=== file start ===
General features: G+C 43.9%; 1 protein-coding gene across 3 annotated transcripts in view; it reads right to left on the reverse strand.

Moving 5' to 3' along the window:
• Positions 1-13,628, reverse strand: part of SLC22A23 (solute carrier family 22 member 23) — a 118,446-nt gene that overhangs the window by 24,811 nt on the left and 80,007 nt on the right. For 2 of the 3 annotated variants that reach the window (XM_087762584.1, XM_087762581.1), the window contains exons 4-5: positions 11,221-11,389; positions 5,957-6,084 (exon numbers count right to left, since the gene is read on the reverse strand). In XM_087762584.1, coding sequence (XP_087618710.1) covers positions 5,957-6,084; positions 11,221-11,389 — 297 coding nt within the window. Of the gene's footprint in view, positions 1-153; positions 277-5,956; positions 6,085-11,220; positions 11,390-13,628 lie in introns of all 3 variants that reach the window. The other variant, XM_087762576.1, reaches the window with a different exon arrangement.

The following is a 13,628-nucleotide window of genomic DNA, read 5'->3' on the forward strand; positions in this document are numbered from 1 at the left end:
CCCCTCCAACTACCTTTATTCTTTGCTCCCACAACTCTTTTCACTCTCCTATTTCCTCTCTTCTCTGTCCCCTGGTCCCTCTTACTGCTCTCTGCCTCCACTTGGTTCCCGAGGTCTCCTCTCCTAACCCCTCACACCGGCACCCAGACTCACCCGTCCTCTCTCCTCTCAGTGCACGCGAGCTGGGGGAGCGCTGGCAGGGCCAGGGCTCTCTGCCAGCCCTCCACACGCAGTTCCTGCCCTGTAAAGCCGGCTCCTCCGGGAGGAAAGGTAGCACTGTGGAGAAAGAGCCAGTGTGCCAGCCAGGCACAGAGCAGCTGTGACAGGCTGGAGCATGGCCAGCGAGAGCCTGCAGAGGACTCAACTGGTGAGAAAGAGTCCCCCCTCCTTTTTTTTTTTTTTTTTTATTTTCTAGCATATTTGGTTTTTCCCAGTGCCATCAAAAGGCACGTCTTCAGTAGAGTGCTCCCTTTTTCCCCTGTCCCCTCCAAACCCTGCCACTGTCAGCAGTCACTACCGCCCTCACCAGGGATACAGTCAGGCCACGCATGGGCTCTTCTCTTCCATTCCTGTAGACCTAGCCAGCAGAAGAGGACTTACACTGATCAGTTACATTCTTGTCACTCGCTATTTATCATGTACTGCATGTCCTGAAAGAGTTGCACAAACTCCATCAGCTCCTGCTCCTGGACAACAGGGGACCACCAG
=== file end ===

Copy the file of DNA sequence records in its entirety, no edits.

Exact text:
General features: G+C 43.9%; 1 protein-coding gene across 3 annotated transcripts in view; it reads right to left on the reverse strand.

Moving 5' to 3' along the window:
• Positions 1-13,628, reverse strand: part of SLC22A23 (solute carrier family 22 member 23) — a 118,446-nt gene that overhangs the window by 24,811 nt on the left and 80,007 nt on the right. For 2 of the 3 annotated variants that reach the window (XM_087762584.1, XM_087762581.1), the window contains exons 4-5: positions 11,221-11,389; positions 5,957-6,084 (exon numbers count right to left, since the gene is read on the reverse strand). In XM_087762584.1, coding sequence (XP_087618710.1) covers positions 5,957-6,084; positions 11,221-11,389 — 297 coding nt within the window. Of the gene's footprint in view, positions 1-153; positions 277-5,956; positions 6,085-11,220; positions 11,390-13,628 lie in introns of all 3 variants that reach the window. The other variant, XM_087762576.1, reaches the window with a different exon arrangement.

The following is a 13,628-nucleotide window of genomic DNA, read 5'->3' on the forward strand; positions in this document are numbered from 1 at the left end:
CCCCTCCAACTACCTTTATTCTTTGCTCCCACAACTCTTTTCACTCTCCTATTTCCTCTCTTCTCTGTCCCCTGGTCCCTCTTACTGCTCTCTGCCTCCACTTGGTTCCCGAGGTCTCCTCTCCTAACCCCTCACACCGGCACCCAGACTCACCCGTCCTCTCTCCTCTCAGTGCACGCGAGCTGGGGGAGCGCTGGCAGGGCCAGGGCTCTCTGCCAGCCCTCCACACGCAGTTCCTGCCCTGTAAAGCCGGCTCCTCCGGGAGGAAAGGTAGCACTGTGGAGAAAGAGCCAGTGTGCCAGCCAGGCACAGAGCAGCTGTGACAGGCTGGAGCATGGCCAGCGAGAGCCTGCAGAGGACTCAACTGGTGAGAAAGAGTCCCCCCTCCTTTTTTTTTTTTTTTTTTATTTTCTAGCATATTTGGTTTTTCCCAGTGCCATCAAAAGGCACGTCTTCAGTAGAGTGCTCCCTTTTTCCCCTGTCCCCTCCAAACCCTGCCACTGTCAGCAGTCACTACCGCCCTCACCAGGGATACAGTCAGGCCACGCATGGGCTCTTCTCTTCCATTCCTGTAGACCTAGCCAGCAGAAGAGGACTTACACTGATCAGTTACATTCTTGTCACTCGCTATTTATCATGTACTGCATGTCCTGAAAGAGTTGCACAAACTCCATCAGCTCCTGCTCCTGGACAACAGGGGACCACCAG